• Make sure to check if the function is continuous within the interval.
  • Check if the function is differentiable within the interval as well.
  • Apply the formula to attain our desired result.

For the second bullet, there are two ways for us to check if the function is differentiable. We’ll show you the two ways, and your preferred method will depend on whether you’ve mastered your derivative rules.

Using Limits

Using Derivatives

Check if the limit shown below exists.

\begin{aligned}\lim_{h\rightarrow 0} \dfrac{f(x +h) – f(x)}{h}\end{aligned}

If this limit exists, then the function is said to be differentiable.

When given $f(x)$, use the different derivative rules to find the expression for $f’(x)$.

As you can see, the second route (using the different derivative rules) is much easier and will help the next step most of the time. For now, let us list down some important derivative rules we might need in this section. Of course, making sure that you know this by heart at this point makes a lot of difference.

Constant Rule

\begin{aligned}\dfrac{d}{dx} c = 0\end{aligned}

Power Rule

\begin{aligned}\dfrac{d}{dx} x^n = nx^{n -1}\end{aligned}

Constant Multiple Rule

\begin{aligned}\dfrac{d}{dx} c\cdot f(x) = c \cdot f’(x)\end{aligned}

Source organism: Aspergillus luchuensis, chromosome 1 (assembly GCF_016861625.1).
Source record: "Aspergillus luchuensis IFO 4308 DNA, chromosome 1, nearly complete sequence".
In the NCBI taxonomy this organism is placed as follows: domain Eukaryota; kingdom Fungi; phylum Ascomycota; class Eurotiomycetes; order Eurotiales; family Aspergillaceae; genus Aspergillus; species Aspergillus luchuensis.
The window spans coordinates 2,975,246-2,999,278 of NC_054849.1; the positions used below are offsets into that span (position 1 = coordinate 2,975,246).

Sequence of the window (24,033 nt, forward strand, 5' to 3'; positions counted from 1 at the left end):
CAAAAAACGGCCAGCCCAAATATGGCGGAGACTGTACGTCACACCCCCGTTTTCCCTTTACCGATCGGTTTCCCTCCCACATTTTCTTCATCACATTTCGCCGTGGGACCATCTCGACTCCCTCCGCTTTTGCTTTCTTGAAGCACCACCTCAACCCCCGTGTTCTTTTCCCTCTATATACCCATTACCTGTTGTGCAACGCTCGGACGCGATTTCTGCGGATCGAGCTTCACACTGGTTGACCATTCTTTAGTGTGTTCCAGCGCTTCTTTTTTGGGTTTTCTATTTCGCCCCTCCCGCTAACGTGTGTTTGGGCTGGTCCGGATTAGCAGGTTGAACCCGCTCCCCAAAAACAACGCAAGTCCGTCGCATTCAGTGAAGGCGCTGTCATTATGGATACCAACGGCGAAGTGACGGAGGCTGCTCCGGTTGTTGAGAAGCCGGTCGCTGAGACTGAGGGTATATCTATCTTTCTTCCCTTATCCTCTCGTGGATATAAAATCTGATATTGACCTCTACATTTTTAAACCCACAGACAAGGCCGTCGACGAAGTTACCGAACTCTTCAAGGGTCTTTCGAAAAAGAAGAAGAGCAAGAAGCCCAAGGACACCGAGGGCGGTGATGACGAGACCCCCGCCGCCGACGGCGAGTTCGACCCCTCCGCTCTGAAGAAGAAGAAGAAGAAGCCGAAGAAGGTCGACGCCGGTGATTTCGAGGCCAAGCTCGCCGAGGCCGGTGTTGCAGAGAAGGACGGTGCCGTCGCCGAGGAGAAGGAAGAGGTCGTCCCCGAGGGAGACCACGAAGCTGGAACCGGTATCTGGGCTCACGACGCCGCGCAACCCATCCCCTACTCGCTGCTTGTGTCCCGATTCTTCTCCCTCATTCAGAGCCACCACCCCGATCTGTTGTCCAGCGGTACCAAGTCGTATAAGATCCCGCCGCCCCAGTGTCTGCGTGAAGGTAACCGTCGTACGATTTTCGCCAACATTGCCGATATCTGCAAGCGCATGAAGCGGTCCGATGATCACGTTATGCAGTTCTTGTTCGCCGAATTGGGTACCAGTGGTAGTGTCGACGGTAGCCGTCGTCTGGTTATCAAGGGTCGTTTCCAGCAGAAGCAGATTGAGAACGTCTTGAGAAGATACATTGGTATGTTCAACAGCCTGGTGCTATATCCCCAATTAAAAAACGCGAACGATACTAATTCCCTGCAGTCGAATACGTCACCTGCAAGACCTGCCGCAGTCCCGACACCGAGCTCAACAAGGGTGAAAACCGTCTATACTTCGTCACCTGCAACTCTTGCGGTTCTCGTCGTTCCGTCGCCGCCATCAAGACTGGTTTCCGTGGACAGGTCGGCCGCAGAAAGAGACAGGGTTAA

Sum/Difference Rules

\begin{aligned}\dfrac{d}{dx} f(x) \pm g(x) = f’(x) \pm g’(x)\end{aligned}

Product Rule

\begin{aligned}\dfrac{d}{dx} [f(x) \cdot g(x)] = f’(x) \cdot g(x) + g’(x) \cdot f(x)\end{aligned}

Quotient Rule

\begin{aligned}\dfrac{d}{dx} \left[\dfrac{f(x)}{g(x)}\right] =\dfrac{g(x)f’(x) – f(x) g’(x)}{[g(x)]^2}\end{aligned}

Chain Rule

\begin{aligned}\dfrac{d}{dx} f(g(x))= f’(g(x)) g’(x)\end{aligned}

These are just some of the rules that might come in handy in our examples but don’t worry, we’ll recall other important derivative rules when the need arises in our discussion.

Once we’ve confirmed that the function is continuous and differentiable, we can then apply the equation representing the mean value theorem.

\begin{aligned}f'(c) &= \dfrac{f(b) – f(a)}{b -a} \end{aligned}

We can then use this to apply the mean value theorem in whatever problem we’re given and derive the output we’re being asked.

Using the mean value theorem to prove a corollary

We can try using the mean value theorem to prove important corollaries. Why don’t we prove the corollary about increasing and decreasing functions?

Let’s say we have a continuous and differentiable function, $f(x)$, within $[a, b]$. The corollary states that:

    i) When $f’(x) >0$, the function is said to be increasing within the given interval.

    ii)When $f’(x) <0$, the function is said to be decreasing within the given interval.

We can use the mean value theorem to prove this by contradiction. We’ll show how i) can be proven, and you can work on your own to show ii).

To prove the first point by contradiction, we can let $a$ and $b$ be part of the interval so that $a < b$ but $f(a) \geq f(b)$. This means that we assume that $f(x)$ is not increasing throughout the interval.  It’s given that $f(x)$ is continuous and differentiable so that we can proceed with the mean value theorem’s equation.

\begin{aligned}f'(c) &= \dfrac{f(b) – f(a)}{b -a} \end{aligned}